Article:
The drop of confidence Albertans have in their provincial economy was equally stark, with only 14 per cent reporting that Alberta’s economy was strong in January – by far the lowest show of confidence in Canada. Only a year earlier, Albertans had been the most confident among Canadians.

It’s a painful reversal for Alberta. After leading Canada’s growth for a decade, when the province’s resources were in high demand around the world, Alberta’s economy is now expected to shrink for the second consecutive year in 2016. According to the Conference Board of Canada, the energy-rich province is also expected to be one of the country’s worst economically performing provinces in 2017.

Across a wide range of indicators, Albertans are suffering. The unemployment rate is up sharply, the province’s two largest cities are now expected to be in recession this year, retail sales are down, household disposable income is expected to shrink and consumer confidence has hit the lowest level in a decade.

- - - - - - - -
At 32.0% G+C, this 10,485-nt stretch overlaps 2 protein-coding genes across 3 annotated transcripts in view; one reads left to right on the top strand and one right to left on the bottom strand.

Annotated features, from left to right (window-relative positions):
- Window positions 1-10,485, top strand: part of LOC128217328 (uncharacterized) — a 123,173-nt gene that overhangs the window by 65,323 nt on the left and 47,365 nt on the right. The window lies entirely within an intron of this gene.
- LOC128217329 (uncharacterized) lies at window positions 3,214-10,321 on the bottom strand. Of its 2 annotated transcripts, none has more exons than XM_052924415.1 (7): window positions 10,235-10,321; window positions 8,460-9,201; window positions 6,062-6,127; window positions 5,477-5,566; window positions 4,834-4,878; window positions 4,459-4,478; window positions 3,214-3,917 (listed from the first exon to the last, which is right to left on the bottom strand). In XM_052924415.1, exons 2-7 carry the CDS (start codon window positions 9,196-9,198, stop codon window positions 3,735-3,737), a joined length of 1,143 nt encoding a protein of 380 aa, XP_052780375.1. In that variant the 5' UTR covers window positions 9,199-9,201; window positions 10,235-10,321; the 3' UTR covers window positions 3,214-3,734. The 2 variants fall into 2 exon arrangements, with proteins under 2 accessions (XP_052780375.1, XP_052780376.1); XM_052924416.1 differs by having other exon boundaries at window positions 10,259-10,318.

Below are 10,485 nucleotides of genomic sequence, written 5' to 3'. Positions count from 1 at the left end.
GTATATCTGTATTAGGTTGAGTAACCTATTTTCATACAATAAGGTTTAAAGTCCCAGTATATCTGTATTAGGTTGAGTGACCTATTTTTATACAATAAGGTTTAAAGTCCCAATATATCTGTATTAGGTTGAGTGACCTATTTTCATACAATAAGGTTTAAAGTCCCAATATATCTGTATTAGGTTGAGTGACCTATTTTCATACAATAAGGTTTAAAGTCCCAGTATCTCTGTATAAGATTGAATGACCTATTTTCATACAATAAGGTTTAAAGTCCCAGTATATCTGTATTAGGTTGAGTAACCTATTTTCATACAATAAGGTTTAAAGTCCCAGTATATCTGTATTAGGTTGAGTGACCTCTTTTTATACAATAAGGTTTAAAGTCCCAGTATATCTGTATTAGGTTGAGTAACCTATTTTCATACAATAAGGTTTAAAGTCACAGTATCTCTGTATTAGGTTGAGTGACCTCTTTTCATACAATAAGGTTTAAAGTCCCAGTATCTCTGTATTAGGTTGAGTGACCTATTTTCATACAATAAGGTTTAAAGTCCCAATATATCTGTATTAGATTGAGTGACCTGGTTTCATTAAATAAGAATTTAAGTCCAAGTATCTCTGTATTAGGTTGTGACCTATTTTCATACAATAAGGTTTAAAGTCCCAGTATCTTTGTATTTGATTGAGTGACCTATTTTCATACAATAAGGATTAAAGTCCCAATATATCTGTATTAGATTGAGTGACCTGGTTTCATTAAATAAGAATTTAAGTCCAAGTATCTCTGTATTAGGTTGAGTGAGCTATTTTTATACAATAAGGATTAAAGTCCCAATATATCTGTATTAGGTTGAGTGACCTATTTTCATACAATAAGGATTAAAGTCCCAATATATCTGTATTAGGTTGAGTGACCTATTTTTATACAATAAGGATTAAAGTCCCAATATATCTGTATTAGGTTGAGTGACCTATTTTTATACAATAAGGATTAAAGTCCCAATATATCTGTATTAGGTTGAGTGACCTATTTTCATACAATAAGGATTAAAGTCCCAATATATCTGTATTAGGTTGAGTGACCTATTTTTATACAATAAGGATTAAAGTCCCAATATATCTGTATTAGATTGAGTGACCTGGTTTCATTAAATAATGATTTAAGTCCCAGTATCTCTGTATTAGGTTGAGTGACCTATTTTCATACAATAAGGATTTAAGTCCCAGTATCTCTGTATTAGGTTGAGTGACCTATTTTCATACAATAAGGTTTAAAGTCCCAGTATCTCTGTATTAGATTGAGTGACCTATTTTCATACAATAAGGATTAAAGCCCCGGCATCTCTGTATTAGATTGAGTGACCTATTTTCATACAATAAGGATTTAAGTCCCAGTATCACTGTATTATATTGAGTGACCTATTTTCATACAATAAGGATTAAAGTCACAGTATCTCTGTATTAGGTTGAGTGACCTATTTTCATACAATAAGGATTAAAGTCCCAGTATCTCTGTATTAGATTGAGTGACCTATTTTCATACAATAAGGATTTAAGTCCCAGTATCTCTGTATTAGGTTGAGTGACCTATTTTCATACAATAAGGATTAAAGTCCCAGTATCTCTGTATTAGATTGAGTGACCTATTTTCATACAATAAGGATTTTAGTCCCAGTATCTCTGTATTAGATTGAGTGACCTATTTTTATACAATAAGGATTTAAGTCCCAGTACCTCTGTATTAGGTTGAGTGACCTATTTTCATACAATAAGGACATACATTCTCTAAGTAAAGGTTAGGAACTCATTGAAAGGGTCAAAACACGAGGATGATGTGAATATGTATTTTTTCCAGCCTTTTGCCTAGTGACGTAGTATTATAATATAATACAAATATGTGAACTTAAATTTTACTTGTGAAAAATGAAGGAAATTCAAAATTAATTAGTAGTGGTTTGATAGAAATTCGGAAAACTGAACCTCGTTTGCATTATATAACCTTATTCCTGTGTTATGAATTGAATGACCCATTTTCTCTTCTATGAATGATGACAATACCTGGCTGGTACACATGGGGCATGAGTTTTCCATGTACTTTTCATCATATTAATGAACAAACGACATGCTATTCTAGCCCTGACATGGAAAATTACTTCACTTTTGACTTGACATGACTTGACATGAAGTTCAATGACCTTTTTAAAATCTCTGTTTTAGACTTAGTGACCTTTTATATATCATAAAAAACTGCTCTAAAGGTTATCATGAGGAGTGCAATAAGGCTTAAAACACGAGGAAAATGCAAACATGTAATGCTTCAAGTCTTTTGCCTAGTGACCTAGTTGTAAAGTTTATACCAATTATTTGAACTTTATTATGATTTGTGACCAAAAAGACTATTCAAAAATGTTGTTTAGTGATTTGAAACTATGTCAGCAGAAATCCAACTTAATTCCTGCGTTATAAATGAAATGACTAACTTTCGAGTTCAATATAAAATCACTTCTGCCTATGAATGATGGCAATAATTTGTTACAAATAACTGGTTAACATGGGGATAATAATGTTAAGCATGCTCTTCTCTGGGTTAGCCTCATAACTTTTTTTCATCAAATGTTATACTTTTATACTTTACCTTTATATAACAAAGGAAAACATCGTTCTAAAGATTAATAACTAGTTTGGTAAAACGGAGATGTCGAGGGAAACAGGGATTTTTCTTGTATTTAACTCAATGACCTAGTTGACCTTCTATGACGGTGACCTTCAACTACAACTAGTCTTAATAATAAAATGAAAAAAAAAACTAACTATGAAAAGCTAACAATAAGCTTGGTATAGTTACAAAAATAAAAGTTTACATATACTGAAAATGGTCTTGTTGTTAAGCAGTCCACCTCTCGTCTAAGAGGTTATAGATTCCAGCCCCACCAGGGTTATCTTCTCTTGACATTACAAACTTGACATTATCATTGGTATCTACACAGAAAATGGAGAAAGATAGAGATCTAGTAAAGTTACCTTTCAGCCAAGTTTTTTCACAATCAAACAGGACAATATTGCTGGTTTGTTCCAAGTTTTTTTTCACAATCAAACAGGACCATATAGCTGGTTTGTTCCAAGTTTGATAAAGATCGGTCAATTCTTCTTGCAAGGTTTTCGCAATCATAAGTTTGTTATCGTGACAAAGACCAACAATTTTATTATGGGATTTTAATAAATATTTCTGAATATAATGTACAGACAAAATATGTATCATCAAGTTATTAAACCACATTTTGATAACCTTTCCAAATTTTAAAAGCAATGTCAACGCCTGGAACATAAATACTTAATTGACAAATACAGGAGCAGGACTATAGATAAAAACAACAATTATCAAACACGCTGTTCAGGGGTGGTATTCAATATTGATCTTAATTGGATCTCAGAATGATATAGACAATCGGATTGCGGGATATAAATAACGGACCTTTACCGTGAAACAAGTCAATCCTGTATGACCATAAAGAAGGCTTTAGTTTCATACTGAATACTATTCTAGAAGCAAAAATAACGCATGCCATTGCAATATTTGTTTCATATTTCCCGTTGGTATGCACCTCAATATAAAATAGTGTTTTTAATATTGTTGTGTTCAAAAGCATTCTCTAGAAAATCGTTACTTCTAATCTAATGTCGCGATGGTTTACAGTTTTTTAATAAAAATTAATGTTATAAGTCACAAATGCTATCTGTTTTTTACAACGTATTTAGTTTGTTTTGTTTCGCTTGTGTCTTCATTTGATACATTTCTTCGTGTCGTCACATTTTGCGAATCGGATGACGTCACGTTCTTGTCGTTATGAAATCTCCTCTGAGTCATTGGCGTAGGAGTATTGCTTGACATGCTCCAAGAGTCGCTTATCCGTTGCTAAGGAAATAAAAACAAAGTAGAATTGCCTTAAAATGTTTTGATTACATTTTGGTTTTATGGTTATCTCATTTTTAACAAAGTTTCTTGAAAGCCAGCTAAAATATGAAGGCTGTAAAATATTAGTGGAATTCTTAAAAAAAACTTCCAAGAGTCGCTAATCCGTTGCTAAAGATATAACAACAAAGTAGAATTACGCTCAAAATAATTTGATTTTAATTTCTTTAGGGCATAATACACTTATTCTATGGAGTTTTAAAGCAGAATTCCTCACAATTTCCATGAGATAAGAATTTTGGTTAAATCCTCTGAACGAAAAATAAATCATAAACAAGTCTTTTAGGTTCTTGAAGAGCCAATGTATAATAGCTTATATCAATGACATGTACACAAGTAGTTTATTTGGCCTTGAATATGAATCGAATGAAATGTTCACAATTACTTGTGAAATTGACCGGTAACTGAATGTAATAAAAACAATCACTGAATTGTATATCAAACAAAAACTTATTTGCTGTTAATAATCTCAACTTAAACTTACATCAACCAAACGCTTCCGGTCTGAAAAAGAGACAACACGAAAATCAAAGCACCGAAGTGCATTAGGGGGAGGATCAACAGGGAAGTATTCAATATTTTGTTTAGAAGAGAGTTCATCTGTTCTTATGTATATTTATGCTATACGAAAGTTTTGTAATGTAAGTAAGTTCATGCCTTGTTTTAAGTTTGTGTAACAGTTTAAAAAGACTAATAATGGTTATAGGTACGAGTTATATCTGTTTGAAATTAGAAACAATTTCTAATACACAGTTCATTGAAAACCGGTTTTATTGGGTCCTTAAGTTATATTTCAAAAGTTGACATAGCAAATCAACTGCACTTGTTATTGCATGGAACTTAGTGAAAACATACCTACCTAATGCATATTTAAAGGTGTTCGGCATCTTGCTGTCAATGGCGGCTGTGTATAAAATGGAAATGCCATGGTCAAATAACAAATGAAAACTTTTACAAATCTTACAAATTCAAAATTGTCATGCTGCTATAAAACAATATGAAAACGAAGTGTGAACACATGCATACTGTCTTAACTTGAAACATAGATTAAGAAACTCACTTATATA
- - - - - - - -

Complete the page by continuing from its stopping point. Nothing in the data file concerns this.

Restaurants and liquor stores report that Albertans are trading down and spending less – especially in Calgary, where the unemployment rate is at a 20-year high.

“People are changing their buying options – instead of going for the $100 bottle of scotch, they’re going for the $30 bottle,” said Ivonne Martinez, president of the Alberta Liquor Store Association. “Stores in Calgary are suffering and have seen 10-to-15-per-cent fewer sales at this point in the year compared to 2015.”

An auction underway at Ritchie Bros. in Nisku.

An auction underway at Ritchie Bros. in Nisku.

Amber Bracken/for The Globe and Mail